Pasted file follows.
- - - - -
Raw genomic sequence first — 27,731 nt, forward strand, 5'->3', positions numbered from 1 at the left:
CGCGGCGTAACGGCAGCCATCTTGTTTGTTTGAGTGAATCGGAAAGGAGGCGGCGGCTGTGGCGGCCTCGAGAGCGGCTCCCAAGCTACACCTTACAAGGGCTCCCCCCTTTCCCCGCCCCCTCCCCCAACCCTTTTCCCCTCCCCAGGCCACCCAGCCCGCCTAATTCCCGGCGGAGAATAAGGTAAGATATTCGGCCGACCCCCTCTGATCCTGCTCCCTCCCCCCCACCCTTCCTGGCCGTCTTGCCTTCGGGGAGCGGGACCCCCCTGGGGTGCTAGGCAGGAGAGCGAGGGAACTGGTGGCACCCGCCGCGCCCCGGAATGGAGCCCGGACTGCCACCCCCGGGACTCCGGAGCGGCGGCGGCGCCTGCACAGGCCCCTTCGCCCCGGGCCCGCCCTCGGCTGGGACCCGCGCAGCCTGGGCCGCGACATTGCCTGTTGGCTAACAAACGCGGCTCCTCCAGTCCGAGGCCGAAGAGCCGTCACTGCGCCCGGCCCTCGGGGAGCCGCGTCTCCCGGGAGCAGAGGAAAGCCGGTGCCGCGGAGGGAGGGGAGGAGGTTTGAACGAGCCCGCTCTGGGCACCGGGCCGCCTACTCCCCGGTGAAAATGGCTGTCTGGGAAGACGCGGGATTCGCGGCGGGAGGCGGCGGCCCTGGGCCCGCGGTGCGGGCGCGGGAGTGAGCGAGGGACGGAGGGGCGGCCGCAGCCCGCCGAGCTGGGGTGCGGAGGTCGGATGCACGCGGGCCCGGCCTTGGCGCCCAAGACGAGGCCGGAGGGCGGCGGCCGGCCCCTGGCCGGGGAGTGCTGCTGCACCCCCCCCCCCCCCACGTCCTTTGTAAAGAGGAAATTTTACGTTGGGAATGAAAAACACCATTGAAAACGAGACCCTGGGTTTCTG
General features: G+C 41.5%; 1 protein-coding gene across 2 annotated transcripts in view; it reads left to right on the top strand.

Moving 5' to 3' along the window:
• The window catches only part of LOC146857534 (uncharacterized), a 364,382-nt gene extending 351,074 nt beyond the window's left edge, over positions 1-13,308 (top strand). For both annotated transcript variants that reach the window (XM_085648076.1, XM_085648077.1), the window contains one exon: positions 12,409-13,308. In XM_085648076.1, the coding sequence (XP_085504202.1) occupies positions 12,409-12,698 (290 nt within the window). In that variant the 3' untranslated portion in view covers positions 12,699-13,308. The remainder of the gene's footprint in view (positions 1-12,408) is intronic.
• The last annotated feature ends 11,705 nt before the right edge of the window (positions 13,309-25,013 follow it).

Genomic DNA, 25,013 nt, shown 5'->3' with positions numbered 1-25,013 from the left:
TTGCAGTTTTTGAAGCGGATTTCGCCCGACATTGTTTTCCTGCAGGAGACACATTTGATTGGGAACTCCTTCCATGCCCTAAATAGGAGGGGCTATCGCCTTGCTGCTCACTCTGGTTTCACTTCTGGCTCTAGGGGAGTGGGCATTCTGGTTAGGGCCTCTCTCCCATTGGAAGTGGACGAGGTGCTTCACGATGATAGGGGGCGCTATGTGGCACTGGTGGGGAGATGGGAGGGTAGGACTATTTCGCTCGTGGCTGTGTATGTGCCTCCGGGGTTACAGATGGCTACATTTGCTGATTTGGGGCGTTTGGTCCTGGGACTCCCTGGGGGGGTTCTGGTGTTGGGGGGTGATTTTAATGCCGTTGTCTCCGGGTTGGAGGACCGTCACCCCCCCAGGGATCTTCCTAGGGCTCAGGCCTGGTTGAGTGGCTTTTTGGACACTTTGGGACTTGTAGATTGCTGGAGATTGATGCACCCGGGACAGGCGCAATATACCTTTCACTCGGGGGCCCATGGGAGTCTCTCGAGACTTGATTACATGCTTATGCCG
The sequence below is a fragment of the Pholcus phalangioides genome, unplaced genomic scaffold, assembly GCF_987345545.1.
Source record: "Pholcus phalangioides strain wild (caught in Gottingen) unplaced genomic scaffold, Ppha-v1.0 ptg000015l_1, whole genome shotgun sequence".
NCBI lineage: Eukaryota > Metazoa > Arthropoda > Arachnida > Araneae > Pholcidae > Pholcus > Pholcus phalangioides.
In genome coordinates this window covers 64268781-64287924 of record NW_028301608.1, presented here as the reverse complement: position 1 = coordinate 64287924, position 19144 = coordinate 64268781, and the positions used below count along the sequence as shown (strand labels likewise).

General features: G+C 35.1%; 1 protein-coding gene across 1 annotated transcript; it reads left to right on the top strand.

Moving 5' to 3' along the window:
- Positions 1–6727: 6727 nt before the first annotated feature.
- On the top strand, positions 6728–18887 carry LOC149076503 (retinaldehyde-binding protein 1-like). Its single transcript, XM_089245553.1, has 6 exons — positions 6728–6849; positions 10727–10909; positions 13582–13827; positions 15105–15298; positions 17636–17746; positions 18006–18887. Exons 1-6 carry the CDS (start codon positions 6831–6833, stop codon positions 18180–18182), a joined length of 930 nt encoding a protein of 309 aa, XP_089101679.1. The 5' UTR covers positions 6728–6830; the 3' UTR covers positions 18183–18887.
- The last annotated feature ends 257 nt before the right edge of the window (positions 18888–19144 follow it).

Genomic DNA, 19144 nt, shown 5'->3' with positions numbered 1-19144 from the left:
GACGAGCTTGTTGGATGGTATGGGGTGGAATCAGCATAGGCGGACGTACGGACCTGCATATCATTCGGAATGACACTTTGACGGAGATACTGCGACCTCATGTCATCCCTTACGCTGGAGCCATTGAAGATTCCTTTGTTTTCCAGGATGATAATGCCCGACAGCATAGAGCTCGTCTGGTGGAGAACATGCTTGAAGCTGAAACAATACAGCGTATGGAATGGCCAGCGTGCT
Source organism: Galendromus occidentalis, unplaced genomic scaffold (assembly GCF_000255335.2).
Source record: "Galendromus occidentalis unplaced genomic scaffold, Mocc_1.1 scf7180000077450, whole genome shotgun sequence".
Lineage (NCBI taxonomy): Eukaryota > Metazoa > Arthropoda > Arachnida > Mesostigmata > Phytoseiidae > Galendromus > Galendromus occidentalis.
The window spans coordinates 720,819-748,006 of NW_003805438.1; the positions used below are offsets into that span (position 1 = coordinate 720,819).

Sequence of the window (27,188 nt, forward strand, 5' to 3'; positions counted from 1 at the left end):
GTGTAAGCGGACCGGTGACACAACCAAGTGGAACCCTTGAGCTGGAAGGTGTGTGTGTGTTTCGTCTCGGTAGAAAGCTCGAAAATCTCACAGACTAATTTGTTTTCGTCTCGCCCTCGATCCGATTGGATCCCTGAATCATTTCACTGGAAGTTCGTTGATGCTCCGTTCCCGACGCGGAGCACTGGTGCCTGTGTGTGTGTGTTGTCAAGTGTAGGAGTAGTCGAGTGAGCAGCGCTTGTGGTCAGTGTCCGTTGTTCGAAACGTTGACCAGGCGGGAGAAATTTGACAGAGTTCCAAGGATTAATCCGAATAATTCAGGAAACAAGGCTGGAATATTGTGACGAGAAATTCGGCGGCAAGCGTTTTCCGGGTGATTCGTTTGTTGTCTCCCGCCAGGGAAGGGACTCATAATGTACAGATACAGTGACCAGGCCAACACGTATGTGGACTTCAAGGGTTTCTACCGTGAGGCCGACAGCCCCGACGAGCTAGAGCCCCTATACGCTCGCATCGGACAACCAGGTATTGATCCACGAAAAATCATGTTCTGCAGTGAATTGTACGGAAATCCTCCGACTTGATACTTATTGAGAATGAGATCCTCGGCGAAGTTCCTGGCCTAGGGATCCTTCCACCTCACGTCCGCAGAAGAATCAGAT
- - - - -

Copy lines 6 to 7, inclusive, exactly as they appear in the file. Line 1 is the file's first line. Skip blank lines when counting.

• The last annotated feature ends 11,705 nt before the right edge of the window (positions 13,309-25,013 follow it).

Genomic DNA, 25,013 nt, shown 5'->3' with positions numbered 1-25,013 from the left: